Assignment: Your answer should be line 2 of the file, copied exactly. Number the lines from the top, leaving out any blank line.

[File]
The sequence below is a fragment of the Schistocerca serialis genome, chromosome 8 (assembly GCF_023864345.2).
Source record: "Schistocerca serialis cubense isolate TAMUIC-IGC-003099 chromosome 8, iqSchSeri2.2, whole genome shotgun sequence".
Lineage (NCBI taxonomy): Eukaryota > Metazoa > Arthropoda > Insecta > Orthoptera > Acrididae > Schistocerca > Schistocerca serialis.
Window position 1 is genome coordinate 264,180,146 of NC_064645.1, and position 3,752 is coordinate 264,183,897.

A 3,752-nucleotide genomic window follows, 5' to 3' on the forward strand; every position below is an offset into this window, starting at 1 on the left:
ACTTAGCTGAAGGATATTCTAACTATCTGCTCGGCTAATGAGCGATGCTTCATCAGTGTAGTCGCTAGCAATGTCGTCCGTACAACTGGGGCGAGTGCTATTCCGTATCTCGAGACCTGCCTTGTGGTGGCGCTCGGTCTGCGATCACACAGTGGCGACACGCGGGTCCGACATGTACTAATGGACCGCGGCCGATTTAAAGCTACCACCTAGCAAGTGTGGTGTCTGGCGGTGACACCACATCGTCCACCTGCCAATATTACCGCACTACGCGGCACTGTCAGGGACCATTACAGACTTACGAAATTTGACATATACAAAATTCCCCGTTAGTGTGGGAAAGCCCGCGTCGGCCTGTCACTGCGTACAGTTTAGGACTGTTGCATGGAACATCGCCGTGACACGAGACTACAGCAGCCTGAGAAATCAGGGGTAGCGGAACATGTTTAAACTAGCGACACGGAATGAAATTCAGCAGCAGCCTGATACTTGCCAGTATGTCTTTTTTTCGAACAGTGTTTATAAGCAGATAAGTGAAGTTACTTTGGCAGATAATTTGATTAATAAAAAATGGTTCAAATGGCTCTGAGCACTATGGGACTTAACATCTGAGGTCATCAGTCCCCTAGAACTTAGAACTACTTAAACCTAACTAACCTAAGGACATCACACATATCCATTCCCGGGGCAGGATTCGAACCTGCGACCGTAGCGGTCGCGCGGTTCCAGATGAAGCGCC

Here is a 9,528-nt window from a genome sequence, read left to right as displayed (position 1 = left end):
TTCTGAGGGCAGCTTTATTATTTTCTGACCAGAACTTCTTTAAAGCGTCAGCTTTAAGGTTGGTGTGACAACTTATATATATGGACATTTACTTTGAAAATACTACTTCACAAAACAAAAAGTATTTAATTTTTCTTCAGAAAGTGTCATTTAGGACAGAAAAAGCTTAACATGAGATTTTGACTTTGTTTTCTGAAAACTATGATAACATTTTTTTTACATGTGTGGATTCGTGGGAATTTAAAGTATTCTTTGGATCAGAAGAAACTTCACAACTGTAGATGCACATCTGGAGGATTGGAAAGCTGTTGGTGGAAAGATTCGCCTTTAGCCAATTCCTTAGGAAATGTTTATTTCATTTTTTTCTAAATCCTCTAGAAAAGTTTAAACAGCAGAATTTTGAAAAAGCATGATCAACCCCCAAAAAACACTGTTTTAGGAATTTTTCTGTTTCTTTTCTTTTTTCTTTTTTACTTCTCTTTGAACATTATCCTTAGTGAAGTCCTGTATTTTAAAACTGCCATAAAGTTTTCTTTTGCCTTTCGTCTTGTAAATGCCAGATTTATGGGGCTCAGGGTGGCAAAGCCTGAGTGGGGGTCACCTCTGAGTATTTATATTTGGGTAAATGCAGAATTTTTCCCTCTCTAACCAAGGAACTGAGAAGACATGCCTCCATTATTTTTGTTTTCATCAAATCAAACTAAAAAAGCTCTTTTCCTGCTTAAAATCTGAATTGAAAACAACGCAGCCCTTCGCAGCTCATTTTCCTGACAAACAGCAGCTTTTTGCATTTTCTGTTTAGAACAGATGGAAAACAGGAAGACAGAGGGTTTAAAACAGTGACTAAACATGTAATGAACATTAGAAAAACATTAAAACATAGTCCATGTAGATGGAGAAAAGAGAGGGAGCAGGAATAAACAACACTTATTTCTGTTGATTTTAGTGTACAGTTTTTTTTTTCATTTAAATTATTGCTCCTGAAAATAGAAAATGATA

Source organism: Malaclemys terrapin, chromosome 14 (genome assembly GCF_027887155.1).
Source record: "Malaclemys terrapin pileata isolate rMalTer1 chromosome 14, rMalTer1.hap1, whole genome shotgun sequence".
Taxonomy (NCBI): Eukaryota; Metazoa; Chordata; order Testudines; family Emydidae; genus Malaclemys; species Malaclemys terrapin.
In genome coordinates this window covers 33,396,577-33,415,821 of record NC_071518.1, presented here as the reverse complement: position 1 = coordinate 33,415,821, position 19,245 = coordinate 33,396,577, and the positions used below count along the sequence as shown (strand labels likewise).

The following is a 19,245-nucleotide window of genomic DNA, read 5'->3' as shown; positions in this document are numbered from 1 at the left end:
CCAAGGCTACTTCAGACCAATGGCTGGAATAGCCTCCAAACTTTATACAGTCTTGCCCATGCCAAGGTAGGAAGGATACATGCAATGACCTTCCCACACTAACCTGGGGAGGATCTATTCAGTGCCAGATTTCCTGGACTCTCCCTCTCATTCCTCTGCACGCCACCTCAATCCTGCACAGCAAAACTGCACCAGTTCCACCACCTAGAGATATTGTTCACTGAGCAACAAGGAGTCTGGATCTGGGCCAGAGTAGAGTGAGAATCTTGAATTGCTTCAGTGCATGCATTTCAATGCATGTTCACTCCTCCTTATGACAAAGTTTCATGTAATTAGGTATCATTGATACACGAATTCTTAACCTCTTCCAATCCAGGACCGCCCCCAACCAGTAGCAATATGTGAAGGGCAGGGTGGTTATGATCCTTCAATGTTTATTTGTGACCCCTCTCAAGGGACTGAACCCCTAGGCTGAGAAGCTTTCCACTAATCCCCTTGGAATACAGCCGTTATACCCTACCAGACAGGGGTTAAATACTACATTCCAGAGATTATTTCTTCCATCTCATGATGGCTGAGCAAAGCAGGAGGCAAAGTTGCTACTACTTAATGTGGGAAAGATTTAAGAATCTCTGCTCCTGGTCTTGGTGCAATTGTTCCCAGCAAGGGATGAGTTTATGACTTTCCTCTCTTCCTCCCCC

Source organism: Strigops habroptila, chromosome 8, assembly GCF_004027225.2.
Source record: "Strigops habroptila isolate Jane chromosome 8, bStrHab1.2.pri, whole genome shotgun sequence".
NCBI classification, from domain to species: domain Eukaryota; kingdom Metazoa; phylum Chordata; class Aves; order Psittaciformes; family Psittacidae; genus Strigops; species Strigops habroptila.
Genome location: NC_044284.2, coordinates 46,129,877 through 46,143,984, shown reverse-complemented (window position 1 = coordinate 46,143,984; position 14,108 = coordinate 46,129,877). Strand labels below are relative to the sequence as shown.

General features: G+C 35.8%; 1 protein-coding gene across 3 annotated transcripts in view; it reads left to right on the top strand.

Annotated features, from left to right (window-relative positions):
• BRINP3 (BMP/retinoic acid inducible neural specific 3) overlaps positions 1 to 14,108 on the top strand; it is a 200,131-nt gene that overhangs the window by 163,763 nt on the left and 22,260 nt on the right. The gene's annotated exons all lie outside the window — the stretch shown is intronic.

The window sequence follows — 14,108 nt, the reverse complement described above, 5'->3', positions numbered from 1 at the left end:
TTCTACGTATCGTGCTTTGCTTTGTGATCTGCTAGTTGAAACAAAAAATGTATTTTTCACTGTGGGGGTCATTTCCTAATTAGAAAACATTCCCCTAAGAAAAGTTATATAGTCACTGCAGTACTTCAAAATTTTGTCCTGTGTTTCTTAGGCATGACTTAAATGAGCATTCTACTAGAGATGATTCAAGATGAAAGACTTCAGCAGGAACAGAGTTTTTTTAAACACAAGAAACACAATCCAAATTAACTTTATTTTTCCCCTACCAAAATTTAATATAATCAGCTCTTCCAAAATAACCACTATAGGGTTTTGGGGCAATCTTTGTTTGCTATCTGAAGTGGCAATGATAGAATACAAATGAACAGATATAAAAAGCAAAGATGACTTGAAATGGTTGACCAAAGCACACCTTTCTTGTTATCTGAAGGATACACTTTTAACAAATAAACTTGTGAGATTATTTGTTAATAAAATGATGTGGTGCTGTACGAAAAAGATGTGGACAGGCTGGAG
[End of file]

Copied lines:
Source record: "Schistocerca serialis cubense isolate TAMUIC-IGC-003099 chromosome 8, iqSchSeri2.2, whole genome shotgun sequence".